Back Pain

Alongside the common cold, back pain is the leading reason for doctor visits in the United States. The anatomical complexity of the human spine may explain the high prevalence of back aches. Upright posture, lifting and twisting movements, gravity and overexertion all make the spinal area particularly susceptible to pain.


Cancer Pain

About 1 in every 3 patients undergoing treatment for cancer will experience pain. If the cancer is spreading or if the cancer has recurred, the likelihood that you will experience cancer pain is even higher. The discomfort experienced by patients can differ based on the person, the type and degree of cancer, and the forms of treatment received.


Complex Regional Pain Syndrome

Complex regional pain syndrome (CRPS) is a disorder which causes chronic discomfort in one or more parts of the body. Typically, the pain is felt in the arms or legs. Anyone can show symptoms of CRPS, although, the syndrome affects more women than men. There are two types of complex regional pain syndrome:

  • Type I CRPS: Cases in which the nerve trauma are not identified immediately. This form of CRPS was previously known as the reflex sympathetic dystrophy syndrome.
  • Type II CRPS: Cases in which nerve trauma is clearly identified due to distinct and obvious nerve damage. This form of CRPS is also referred to as causalgia.

Degenerative Disc Disease

Degenerative disc disease is a condition in which the tissue that forms the intervertebral disc begins to deteriorate resulting in serious pain. While it is normal for discs to deteriorate through the process of aging, experiencing intense pain is not.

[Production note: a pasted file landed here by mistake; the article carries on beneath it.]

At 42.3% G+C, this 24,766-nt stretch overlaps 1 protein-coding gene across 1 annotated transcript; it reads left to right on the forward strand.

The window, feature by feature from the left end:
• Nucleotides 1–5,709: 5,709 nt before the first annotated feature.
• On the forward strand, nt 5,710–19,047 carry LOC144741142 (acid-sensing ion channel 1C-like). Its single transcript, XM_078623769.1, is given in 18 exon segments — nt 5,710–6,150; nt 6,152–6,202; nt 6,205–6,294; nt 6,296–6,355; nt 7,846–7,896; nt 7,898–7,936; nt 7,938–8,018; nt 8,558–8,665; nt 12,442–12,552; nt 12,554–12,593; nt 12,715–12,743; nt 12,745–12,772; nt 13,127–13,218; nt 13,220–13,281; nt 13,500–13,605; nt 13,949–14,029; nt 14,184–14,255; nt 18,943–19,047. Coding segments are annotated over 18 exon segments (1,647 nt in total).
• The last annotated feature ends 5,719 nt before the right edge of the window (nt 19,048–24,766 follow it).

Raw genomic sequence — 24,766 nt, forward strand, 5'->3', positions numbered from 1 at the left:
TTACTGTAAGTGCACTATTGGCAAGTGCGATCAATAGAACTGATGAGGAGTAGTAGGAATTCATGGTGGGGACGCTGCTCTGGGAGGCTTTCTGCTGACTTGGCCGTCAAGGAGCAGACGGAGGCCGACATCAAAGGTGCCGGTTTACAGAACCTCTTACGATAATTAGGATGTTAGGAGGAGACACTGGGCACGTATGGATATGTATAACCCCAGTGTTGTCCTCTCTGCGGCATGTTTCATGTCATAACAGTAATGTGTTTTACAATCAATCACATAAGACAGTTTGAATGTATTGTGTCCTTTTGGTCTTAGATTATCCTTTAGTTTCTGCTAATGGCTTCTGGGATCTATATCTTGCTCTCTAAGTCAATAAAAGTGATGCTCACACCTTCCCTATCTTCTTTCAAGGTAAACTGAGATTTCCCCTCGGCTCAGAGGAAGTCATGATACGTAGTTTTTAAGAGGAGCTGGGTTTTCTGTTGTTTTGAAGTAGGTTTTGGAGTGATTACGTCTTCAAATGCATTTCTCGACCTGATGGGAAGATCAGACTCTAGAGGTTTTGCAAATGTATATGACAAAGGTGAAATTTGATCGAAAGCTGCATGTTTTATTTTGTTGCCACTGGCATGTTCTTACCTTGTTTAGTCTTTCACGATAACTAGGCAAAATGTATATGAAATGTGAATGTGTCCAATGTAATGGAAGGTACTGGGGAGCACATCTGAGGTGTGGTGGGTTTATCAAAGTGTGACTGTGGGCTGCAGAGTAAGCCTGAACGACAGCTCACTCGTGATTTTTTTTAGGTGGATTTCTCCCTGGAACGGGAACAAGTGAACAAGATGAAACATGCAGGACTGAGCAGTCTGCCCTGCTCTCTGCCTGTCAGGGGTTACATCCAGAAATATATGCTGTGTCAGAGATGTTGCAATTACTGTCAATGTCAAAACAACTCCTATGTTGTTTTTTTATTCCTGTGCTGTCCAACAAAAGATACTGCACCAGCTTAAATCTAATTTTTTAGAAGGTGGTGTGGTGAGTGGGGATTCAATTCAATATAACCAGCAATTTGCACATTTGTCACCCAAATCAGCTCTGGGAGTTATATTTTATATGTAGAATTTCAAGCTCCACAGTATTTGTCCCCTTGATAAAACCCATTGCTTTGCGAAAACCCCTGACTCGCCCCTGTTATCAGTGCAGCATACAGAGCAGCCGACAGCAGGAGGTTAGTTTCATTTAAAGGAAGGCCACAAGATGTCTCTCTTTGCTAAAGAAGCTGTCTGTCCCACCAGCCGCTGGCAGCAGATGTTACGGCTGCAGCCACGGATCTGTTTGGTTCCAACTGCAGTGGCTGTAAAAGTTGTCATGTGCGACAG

The degeneration in the spine’s discs becomes painful when the discs are unable to properly absorb shock for the vertebrae in the spinal column. This can make flexing, bending, twisting and any other activity that causes the spine to bend extremely uncomfortable and painful. Additionally, serious cases of degenerative disc disease can apply pressure to the spinal cord and nerves, which can lead to more pain and impaired nerve function.


Degenerative Joint Disease

Degenerative Joint Disease, also known as osteoarthritis, is a condition that stems from the degradation of joints, including the degradation of subchondral bone and articular cartilage. Genes, development, metabolic issues and natural wear and tear can all cause cartilage loss. Once the cartilage has diminished, bones began to rub against each other, resulting in a range of painful symptoms.

In addition to being the most common arthritic disease, osteoarthritis is also a major cause of disability in the United States.


Fibromyalgia Pain

Fibromyalgia is a complex pain disorder identified by chronic pain and allodynia (an increased and painful response to pressure). The disorder affects about two to four percent of the population.Women are much more likely to suffer from fibromyalgia than men.


Hip Pain

Pain felt in the hip(s) can occur at any age, but the ailment generally affects people in their 50s and 60s. It can be caused by a number of different conditions that can be intermittent or chronic. In some cases, hip pain can become so severe it becomes debilitating. The doctors at Advanced Pain Care are highly experienced and well-trained, allowing them to find and treat the underlying source of your discomfort.


Interventional Pain Management

Interventional pain management is a related discipline of pain management specializing in the diagnosis and treatment of chronic pain and related disorders. This minimally invasive procedures can be used to treat chronic low back pain, chronic neck pain, malignancy, stenosis, and numerous other related pain disorders.

This multi-topic discipline works by allowing a team of physicians to cooperatively offer a full range of treatments. The most common procedure is the use and application of nerve blocking agents to diagnose and relieve pain.


Migraine & Headache